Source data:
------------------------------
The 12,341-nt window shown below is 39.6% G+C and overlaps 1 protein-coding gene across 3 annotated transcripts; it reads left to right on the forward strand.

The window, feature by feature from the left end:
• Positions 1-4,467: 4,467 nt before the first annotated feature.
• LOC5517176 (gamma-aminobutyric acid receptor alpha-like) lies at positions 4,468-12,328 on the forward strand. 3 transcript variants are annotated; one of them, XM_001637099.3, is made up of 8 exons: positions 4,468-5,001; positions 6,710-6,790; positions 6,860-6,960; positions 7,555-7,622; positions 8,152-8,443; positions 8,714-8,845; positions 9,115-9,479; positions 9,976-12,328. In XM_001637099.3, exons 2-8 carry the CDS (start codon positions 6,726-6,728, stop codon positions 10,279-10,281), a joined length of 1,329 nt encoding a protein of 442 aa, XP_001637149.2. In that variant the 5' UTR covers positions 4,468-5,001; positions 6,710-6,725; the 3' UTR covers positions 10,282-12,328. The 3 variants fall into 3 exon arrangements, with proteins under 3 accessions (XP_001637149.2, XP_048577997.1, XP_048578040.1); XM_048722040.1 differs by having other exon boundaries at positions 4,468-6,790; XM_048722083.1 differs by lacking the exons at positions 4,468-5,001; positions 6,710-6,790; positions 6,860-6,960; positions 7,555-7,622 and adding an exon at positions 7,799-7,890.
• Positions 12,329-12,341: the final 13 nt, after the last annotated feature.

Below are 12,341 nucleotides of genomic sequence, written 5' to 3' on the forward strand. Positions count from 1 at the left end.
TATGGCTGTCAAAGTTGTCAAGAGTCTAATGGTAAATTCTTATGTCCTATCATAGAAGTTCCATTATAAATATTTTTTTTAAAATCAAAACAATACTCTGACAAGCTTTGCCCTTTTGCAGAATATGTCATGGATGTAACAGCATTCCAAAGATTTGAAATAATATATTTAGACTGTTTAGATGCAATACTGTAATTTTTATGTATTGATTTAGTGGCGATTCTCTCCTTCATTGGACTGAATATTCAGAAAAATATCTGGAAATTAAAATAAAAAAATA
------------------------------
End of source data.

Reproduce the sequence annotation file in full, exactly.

The 12,341-nt window shown below is 39.6% G+C and overlaps 1 protein-coding gene across 3 annotated transcripts; it reads left to right on the forward strand.

The window, feature by feature from the left end:
• Positions 1-4,467: 4,467 nt before the first annotated feature.
• LOC5517176 (gamma-aminobutyric acid receptor alpha-like) lies at positions 4,468-12,328 on the forward strand. 3 transcript variants are annotated; one of them, XM_001637099.3, is made up of 8 exons: positions 4,468-5,001; positions 6,710-6,790; positions 6,860-6,960; positions 7,555-7,622; positions 8,152-8,443; positions 8,714-8,845; positions 9,115-9,479; positions 9,976-12,328. In XM_001637099.3, exons 2-8 carry the CDS (start codon positions 6,726-6,728, stop codon positions 10,279-10,281), a joined length of 1,329 nt encoding a protein of 442 aa, XP_001637149.2. In that variant the 5' UTR covers positions 4,468-5,001; positions 6,710-6,725; the 3' UTR covers positions 10,282-12,328. The 3 variants fall into 3 exon arrangements, with proteins under 3 accessions (XP_001637149.2, XP_048577997.1, XP_048578040.1); XM_048722040.1 differs by having other exon boundaries at positions 4,468-6,790; XM_048722083.1 differs by lacking the exons at positions 4,468-5,001; positions 6,710-6,790; positions 6,860-6,960; positions 7,555-7,622 and adding an exon at positions 7,799-7,890.
• Positions 12,329-12,341: the final 13 nt, after the last annotated feature.

Below are 12,341 nucleotides of genomic sequence, written 5' to 3' on the forward strand. Positions count from 1 at the left end.
TATGGCTGTCAAAGTTGTCAAGAGTCTAATGGTAAATTCTTATGTCCTATCATAGAAGTTCCATTATAAATATTTTTTTTAAAATCAAAACAATACTCTGACAAGCTTTGCCCTTTTGCAGAATATGTCATGGATGTAACAGCATTCCAAAGATTTGAAATAATATATTTAGACTGTTTAGATGCAATACTGTAATTTTTATGTATTGATTTAGTGGCGATTCTCTCCTTCATTGGACTGAATATTCAGAAAAATATCTGGAAATTAAAATAAAAAAATA